The man leading the fight to legalize the undocumented Irish in America - A quiet hero takes a bow in San Francisco at the American Ireland Fund dinner
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|ILIR chairman Bart Murphy (center) with fellow ILIR advocates Kelly FIncham, Bruce Morrison, Celine Kennelly and Ciaran Staunton|
, Irish American
San Francisco: The American Ireland Fund annual dinner here in San Francisco honored Bart Murphy, one of those quiet heroes of the Irish American community who too often get overlooked.
I made the 3,000 mile journey to pay homage to a friend of long standing, but also a man who will play a key role in the future of the Irish in this country.
I was delighted when the American Ireland Fund, the most prestigious Irish group in the U.S., decided on Bart as their California honoree. It was an acknowledgement of the importance of an issue and of a man who has decided not to play it safe with some worthy charity, but to try and help Irish in the U.S. who desperately need that help.
There are up to 50,000 of them scattered around the U.S. and with the fall-out from the last election still resonating the opportunity has suddenly arisen that the GOP will finally act on the issue of immigration reform which has been stalled for decades.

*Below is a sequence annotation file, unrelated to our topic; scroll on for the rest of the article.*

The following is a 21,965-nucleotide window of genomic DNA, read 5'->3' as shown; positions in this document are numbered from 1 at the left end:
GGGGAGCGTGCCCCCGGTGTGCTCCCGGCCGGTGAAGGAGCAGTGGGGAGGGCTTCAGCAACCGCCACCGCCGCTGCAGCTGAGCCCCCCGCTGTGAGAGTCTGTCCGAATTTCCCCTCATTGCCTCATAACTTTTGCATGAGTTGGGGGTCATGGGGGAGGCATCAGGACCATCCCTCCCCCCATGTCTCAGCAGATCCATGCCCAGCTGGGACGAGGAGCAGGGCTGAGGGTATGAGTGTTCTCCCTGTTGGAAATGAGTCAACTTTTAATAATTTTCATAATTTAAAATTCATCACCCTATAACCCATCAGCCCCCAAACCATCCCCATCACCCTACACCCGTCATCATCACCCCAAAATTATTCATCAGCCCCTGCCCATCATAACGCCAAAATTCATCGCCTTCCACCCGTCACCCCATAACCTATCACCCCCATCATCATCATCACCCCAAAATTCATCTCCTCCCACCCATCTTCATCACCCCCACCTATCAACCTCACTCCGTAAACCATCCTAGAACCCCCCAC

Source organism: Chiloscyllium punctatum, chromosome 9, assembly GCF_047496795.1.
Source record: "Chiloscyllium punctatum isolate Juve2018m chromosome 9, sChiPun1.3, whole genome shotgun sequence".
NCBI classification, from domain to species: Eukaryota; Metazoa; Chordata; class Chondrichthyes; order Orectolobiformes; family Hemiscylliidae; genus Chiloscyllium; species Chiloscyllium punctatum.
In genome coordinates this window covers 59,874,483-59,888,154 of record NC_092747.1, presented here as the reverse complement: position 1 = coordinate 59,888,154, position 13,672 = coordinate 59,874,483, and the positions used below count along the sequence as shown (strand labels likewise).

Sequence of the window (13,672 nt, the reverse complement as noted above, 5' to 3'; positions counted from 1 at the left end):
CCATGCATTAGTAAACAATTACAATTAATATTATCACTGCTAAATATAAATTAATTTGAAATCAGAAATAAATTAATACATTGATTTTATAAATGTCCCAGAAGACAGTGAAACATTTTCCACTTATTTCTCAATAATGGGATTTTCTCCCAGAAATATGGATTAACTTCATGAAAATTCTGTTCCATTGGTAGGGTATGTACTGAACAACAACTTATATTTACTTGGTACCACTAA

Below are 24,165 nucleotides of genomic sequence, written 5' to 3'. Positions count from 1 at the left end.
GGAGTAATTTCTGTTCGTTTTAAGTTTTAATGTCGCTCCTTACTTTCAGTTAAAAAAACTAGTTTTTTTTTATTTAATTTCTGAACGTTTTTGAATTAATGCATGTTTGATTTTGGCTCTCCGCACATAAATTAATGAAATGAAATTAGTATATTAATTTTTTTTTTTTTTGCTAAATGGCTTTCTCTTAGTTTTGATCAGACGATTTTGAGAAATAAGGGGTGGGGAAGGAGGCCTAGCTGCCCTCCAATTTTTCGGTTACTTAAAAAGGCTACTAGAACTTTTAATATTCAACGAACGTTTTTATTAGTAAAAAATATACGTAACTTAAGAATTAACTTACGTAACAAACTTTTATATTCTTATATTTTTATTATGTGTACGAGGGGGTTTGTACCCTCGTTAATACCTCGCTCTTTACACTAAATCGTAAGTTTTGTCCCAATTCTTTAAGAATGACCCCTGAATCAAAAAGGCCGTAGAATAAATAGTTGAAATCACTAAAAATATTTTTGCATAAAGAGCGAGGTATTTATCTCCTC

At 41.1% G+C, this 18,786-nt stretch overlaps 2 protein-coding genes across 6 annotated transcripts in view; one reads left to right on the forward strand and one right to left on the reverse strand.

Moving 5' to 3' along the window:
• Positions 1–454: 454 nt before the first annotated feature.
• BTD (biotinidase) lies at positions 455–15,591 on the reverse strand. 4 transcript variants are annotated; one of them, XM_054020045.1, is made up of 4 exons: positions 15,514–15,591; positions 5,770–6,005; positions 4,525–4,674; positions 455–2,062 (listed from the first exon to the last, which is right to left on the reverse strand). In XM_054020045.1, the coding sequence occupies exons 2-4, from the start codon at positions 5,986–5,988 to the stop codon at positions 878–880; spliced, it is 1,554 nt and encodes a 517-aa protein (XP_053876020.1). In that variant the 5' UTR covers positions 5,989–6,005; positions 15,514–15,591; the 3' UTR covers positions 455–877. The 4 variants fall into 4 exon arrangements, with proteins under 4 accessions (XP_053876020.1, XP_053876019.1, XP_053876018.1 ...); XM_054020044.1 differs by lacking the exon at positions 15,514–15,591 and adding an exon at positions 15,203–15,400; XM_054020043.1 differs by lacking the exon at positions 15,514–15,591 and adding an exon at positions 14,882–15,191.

If they do, Bart Murphy will be a key player. Bart, a lawyer and successful real estate investor is Chairman of the Irish Lobby for Immigration Reform, an organization that will be the first responder in the Irish bid to legalize the thousands of Irish who have the misfortune to live in undocumented status in America.
Chairman of ILIR is a job I once held and it is a tough one, carrying the hopes and dreams of so many thousands of Irish undocumented on your shoulders
But Bart Murphy has broad shoulders.
His selfless efforts on behalf of those undocumented and the many other great causes he is involved in led over 500 people to pay tribute to him last night at a packed St. Francis ballroom in downtown San Francisco.
Rarely have I heard a more spontaneous reaction to an honoree at an Irish event.
The standing ovation went on for minutes and the genuine warmth and affection for Murphy, who could easily focus on increasing the family fortune rather than spend so much time working on Irish causes, was very evident.
Focusing on helping the Irish undocumented is not the sexiest gig in the Irish American community. It is an issue many Irish Americans shun, not wanting to be reminded of an immigrant issue that doesn’t fit easily into an Irish toast on St. Patrick’s Day.
But Bart Murphy has taken it on and his time has come as the issue comes center stage. I can report from San Francisco that it is in very good hands.
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